Peace Corps Volunteers

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RPCV Park Ranger Gregg Moydell (Morocco)
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RPCV Jon Ebeling Dies From Heart Attack (Ethiopia)
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Former Steamboat Woman among first Peace Corps Volunteers to return Overseas
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Mike Tidwell (Zaire)| “Why I’m protesting the Congressional Baseball Game”
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Friends of Liberia celebrate NEVER THE SAME AGAIN
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RPCV John Peterson (Senegal) gets out of jail . . . out of Tanzania . . . out of the Peace Corps
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NY Times hires Megan McCrea (Micronesia)
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The Peace Corps, RPCV Tom Scanlon, and the President of Notre Dame
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The NPCA Answers…..
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RPCV couple and their California “Singing Frogs Farm”(Gambia)
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Feds warn Navarro to stop making “Numerous False Statements” about his arrest
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RPCV Peter Navarro (Thailand) arrested
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CHALLENGING PREGNANCY by Genevieve Grabman (Kyrgyz Republic)
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RPCV Susan L Carpenter (Ethiopia): Mediator, Trainer, Writer
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Kansas City RPCVs host fundraiser for Ukraine, Friday, May 27

RPCV Park Ranger Gregg Moydell (Morocco)

   Gregg Moydell doing a research study on brants geese in Fairbanks Alaska Photo By Tiffany Natividad |   Story by Tiffany Natividad, Tulsa, OK August 8, 2022   Having grown up in Fort Gibson and enjoying many years of recreation on Fort Gibson Lake, park ranger Gregg Moydell (Morocco 1990-92) is happy to be able to spread his knowledge as a U.S Army Corps of Engineers employee and enjoys the family-type atmosphere of working with the Tulsa District. Gregg began his educational path receiving Wildlife Management and Wildlife Research Biology degrees from North Dakota State University and the University of Alaska-Fairbanks respectively. Upon completion of his degrees, Gregg performed and participated in research studies on Brant geese, moose, grizzly bear, and polar bear populations in Alaska. After that he joined the U.S. Peace Corps and traveled to Morocco where he authored a feasibility study for the creation of a nature preserve for . . .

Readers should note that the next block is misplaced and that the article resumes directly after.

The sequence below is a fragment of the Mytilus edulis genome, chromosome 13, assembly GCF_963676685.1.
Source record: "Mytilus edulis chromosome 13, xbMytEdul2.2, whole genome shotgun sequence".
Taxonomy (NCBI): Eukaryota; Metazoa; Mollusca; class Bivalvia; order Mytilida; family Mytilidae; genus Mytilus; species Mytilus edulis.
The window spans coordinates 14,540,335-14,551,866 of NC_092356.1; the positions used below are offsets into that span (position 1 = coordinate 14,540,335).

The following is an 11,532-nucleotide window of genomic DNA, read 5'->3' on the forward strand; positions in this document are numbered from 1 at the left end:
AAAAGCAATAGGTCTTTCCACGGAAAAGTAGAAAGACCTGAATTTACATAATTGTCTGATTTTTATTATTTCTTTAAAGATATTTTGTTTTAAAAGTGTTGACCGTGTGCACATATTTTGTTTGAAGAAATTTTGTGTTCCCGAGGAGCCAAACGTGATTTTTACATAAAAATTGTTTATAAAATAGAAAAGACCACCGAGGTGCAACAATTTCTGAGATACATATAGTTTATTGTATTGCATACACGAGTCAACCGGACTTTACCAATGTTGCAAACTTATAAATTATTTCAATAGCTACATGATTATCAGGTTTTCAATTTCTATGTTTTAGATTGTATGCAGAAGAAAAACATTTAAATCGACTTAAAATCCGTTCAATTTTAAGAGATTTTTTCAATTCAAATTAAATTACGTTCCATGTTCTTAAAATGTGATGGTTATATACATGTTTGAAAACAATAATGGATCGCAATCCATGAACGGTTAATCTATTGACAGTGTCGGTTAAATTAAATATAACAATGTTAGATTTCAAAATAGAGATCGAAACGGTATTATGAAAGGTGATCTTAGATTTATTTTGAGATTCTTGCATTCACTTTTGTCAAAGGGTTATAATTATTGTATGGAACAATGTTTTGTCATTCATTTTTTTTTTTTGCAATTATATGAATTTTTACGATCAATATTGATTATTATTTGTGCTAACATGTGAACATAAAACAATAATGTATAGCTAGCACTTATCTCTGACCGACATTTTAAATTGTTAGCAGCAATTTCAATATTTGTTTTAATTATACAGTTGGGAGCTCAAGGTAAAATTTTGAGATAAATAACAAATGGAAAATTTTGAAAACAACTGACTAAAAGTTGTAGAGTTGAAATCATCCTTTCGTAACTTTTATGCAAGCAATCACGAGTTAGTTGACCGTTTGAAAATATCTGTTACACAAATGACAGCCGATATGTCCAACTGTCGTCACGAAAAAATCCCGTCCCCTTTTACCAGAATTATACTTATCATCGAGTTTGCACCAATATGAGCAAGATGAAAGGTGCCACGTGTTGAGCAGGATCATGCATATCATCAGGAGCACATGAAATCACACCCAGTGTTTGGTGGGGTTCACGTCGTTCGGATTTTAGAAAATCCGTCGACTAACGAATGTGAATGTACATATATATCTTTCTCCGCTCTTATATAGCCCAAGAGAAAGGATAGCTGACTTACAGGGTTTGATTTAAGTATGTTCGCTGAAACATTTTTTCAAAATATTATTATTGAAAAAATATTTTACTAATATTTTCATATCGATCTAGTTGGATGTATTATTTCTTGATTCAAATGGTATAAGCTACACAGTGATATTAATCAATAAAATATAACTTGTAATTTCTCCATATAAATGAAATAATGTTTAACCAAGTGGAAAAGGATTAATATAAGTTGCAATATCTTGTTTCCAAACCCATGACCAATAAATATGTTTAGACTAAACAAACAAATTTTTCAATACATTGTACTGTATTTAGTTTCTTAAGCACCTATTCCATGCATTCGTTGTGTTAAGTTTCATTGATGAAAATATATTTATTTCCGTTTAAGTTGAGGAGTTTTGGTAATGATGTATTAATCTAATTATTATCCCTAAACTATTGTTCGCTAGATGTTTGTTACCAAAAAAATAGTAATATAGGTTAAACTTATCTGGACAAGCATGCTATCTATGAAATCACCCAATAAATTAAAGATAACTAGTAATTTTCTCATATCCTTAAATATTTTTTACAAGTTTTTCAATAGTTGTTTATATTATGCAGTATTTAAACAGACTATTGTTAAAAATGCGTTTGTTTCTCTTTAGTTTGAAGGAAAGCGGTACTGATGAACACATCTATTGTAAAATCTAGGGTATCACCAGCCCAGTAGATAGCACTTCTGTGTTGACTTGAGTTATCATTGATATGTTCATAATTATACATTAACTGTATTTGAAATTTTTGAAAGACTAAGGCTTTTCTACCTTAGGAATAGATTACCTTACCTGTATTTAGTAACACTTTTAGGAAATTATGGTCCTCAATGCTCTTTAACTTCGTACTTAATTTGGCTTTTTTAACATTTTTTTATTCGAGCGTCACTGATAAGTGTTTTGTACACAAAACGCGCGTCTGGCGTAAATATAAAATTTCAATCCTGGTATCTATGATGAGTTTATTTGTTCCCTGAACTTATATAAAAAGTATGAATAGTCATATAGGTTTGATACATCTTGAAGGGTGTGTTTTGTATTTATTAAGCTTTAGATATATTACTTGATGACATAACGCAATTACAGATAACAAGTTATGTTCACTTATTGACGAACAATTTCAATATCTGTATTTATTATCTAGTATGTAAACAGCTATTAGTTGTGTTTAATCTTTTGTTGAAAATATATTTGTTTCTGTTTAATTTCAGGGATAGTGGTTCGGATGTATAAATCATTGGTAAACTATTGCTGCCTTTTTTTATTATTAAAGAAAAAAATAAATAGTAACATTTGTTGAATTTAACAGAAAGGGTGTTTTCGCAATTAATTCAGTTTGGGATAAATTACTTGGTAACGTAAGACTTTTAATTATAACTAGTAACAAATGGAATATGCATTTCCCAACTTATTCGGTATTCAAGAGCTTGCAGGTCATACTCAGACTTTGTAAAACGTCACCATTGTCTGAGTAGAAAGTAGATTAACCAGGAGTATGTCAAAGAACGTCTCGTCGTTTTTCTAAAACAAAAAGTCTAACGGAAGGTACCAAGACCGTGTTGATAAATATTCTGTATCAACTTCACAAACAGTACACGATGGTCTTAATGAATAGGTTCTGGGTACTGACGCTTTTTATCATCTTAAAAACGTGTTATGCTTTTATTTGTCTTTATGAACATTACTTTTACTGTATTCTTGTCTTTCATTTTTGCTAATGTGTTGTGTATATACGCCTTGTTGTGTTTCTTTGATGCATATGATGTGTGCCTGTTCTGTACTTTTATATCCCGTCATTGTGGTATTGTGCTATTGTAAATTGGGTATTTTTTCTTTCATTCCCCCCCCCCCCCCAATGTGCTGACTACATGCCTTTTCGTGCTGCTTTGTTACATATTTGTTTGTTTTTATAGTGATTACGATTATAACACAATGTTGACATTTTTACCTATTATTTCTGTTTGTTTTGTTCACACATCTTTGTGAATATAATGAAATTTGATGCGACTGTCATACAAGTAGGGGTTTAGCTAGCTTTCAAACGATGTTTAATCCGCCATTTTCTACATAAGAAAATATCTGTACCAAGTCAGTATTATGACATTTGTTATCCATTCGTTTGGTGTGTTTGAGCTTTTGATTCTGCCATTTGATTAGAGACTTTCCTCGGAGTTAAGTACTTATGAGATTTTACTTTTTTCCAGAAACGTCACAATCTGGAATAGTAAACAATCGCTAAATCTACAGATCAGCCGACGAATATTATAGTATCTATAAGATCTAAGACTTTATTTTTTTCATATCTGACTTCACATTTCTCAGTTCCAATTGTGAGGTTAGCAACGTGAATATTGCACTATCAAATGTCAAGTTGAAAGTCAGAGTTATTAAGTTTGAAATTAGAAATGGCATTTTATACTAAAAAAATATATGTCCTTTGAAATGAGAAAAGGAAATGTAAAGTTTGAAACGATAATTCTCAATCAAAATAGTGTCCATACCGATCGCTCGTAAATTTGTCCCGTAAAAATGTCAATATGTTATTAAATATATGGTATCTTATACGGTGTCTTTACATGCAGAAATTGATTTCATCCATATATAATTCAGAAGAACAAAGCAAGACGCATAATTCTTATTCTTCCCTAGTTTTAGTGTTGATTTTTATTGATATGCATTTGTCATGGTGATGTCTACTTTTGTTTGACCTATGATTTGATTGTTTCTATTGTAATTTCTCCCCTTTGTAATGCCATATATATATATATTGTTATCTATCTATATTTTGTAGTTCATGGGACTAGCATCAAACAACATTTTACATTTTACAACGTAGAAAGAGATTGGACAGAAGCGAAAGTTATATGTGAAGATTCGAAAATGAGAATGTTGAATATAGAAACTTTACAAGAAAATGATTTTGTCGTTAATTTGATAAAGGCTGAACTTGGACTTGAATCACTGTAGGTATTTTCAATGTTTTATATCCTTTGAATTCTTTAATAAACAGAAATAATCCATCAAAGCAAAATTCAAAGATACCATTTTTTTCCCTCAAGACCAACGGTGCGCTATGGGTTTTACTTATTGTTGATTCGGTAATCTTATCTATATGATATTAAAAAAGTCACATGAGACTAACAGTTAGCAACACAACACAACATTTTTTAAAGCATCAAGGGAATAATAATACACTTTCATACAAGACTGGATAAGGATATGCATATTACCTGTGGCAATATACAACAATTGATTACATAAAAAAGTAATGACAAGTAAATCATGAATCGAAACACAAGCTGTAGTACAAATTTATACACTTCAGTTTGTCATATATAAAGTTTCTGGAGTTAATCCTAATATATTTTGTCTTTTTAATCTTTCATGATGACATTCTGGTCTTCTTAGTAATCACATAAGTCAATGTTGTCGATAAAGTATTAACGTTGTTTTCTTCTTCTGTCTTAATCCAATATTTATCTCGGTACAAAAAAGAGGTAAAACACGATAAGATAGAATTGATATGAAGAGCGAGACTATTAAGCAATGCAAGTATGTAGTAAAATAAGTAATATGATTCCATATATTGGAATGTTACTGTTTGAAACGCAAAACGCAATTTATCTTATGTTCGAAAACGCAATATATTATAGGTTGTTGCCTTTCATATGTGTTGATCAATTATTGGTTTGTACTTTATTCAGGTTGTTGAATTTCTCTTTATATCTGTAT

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RPCV Jon Ebeling Dies From Heart Attack (Ethiopia)

  Dr. Jon Sutton Ebeling, Professor Emeritus in Political Science, CSU Chico, passed on July 25, 2022, in Napa, California, after a long struggle to recover from a heart attack during May. Dr. Ebeling grew up in southern California with the surfers who gave the Beach Boys something to sing about.  There was a movie about one of his fellow surfers, Gidget, based upon a book that her father wrote.  Long after he left Santa Monica Jon occasionally ran into some of his beach friends including Gidget and Tom McBribe. Jon was born in Queens, New York in 1938 to Beatrice Coulbourne Ebeling and William Ebeling.  After his father passed away in 1939, Jon’s mother brought him and his older brother, Peter, across the U.S., stopping in Arizona first, before finding work as a bookkeeper in Los Angeles. His high school counselors thought that Jon would make a good sheet . . .

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Former Steamboat Woman among first Peace Corps Volunteers to return Overseas

Thanks for the “heads up” from Marnie Mueller (Ecuador 1963-65)   by Spencer Powell from the Steamboat Pilot   Former Steamboat Springs resident Avalena Everard appreciates growing up in a small community, but she isn’t ready to return home yet as she embarked for Uganda as part of the Peace Corps on Friday, July 29, 2022.   In March 2020, at the onset of the COVID-19 pandemic, the Peace Corps suspended global operations and removed nearly 7,000 of its volunteers in an evacuation that was unprecedented for the organization. On Friday, July 29, former Steamboat Springs resident Avalena Everard became one of the first Peace Corps volunteers to return to service overseas. Her flight departed from Seattle at 8 a.m. “I think I’d be insane not to be slightly nervous,” Everard said. “Because with Peace Corps, you’re not guaranteed running water or electricity — definitely not WiFi, cell service.” She’ll . . .

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Mike Tidwell (Zaire)| “Why I’m protesting the Congressional Baseball Game”

— Opinion  by Mike Tidwell (Zaire 1985-87)     I’ll be attending the 87th annual Congressional Baseball Game Thursday at Nationals Park. I won’t be there as a fan, peacefully cracking my peanuts. I’ll be there as a protester, peacefully engaged in civil disobedience.   I’m a lifelong baseball devotee who attends games at D.C.’s Nationals Park mostly to forget about politics, not engage in them. You want to hand me literature outside the park or chant your message inside? Have at it. But make it quick, man. You’re annoying me.   There’s one towering exception, however — one issue so huge, so all-consuming, that it transcends baseball and everything else. It’s called, you know, the burning up of the whole world!   The Post reported this month that 1,000-year-old bristlecone pines are dying en masse in California. Meanwhile, Europe sets a new heat record almost daily, and scientists have declared a “code red” for . . .